Do you trust your Data? No, no, I’m not talking about the sentient android from Star Trek, The Next Generation. And no I’m not talking about a family wireless plan either. I’m talking about the end product you get from a research study. I’m talking about the data that you plan your marketing campaign around or a study to see where your product development should be.
How accurate is your data? How can you trust that the respondents are actually engaged in your study and reading the questions carefully and responding thoughtfully? I’m sure it’s always a point of concern among many researchers, especially with studies that require longer engagements. Here are some tips and tricks for effectively collecting quality, accurate data from your research:
- Add a clicker trap. Make sure your respondents are engaged and paying attention by adding a simple “clicker” question. In the question text, request that the respondent select a particular option from the answer choices, e.g., select the 2nd option below. If they choose a response other than the one that you specified, disqualify that respondent or flag this behavior in the system.
- Set a timer for the survey. A good practice would be to either flag or disqualify anyone who completes a survey in less than half the time of the expected duration of the interview. You could even take this further by flagging anyone who completes the study in less than half the time of the mean of the soft launch completion (a smaller controlled number of interviews done before targeting your complete audience).
- Check for straight-lining of grid or matrix questions. These question formats can cause many respondents to “straight line” each row (e.g., answer the second option for every question) just to get through the survey. Implementing code to check for this type of behavior and flagging or even terminating those respondents can help you sort out the ones that are more engaged.
- Flag or disqualify respondents coming from the same IP address. Unless you’re surveying an audience that’s likely to be participating from the same building or network, such as professionals in the same geographical locations with specific occupations like doctors or educators, the majority of respondents will come from a unique IP address. Flagging or disqualifying these would prevent the same respondent from participating in the study multiple times.
End of Interview analysis
- Ask for feedback on the experience. Follow up the end of the study with a couple of simple questions asking them to judge the length of the survey and describe (in an open end) how they felt about the study. A person who says the survey was short in a study that you know runs long (or the opposite) can be flagged. You can set coding in the survey to automatically flag these individuals. Finally, asking about their experience taking the survey can give you insight regarding what was frustrating, and some may even share what they liked about the experience.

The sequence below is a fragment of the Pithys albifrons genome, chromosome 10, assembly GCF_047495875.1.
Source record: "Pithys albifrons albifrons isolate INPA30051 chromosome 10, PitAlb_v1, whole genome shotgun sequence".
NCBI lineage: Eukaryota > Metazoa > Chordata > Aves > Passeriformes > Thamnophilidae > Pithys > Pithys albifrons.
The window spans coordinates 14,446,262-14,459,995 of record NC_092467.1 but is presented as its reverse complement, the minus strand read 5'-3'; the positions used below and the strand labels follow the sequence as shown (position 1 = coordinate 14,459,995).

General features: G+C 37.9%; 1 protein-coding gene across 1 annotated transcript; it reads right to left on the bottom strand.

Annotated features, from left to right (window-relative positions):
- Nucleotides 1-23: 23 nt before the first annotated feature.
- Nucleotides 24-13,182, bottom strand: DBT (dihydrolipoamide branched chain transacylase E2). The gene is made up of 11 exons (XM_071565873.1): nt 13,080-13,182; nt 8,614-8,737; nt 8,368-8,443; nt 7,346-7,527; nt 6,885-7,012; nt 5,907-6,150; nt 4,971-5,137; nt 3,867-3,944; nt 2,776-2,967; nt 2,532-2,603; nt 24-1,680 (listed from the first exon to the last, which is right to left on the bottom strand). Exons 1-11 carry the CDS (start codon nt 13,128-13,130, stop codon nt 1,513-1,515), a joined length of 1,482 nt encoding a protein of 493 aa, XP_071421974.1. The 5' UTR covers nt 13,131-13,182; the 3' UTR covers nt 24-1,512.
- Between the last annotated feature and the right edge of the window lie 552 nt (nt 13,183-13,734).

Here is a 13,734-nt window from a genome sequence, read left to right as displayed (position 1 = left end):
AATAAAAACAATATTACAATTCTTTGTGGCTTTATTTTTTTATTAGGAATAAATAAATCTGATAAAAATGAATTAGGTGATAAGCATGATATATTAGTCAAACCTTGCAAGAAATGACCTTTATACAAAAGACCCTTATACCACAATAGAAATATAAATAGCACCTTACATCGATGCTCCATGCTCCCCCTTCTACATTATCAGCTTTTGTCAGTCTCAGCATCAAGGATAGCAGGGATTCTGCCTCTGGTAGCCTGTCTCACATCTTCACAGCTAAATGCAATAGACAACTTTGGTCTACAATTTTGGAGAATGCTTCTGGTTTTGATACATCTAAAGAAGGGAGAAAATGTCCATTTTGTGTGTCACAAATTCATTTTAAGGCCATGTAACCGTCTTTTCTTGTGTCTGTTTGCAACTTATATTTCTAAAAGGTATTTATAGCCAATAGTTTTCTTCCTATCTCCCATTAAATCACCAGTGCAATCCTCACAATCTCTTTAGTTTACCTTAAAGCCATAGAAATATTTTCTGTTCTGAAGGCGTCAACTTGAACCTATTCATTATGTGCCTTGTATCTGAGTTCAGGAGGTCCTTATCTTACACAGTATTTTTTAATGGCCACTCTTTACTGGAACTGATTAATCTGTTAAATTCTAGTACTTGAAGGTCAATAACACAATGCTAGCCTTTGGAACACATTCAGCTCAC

- Require a higher level of engagement. Whether it’s an online interview or focus group or even more advanced like a video/facial tracking interface, the ability to probe and communicate instantly removes most doubt that your respondent is just clicking away with no thought to the substance of the study. While this requires certain logistics and extra technology to be added to the survey, it’s well worth it if it can be done.
- Vary the format. Incorporating elements like cool buttons, card sorts, or drag ‘n drop type of questions generally makes the experience more enjoyable. Sometimes respondents spend more time on them because they are more engaging and require an activity outside of “just clicking.”
- Leverage engaging content. When appropriate, use media in the survey. Whether you’re simply asking their reaction to a video or conducting a “dial test” (which allows respondents continuously slide a dial on a scale of favorable to unfavorable based on their reactions towards what’s being shown during the course of a video), people are more eager to respond to something they just saw.
- Ask them to upload a photo where applicable. This is not only a fun way to interact with respondents and bring them to life, but also allows you another checkpoint to see if the upload matched what was requested. While it certainly depends on what’s being asked, you’d be surprised what respondents are willing to share in pictures – their cabinets, cars, office spaces, etc. I have seen some consumer behavior studies achieve great success with the level of engagement in these types of studies.
There is no silver bullet that ensures complete accuracy all of the time. But implementing some or all of these practices would go a long way in being confident in the accuracy of the data that you collect and deliver. And we can all sleep better when data is trustworthy!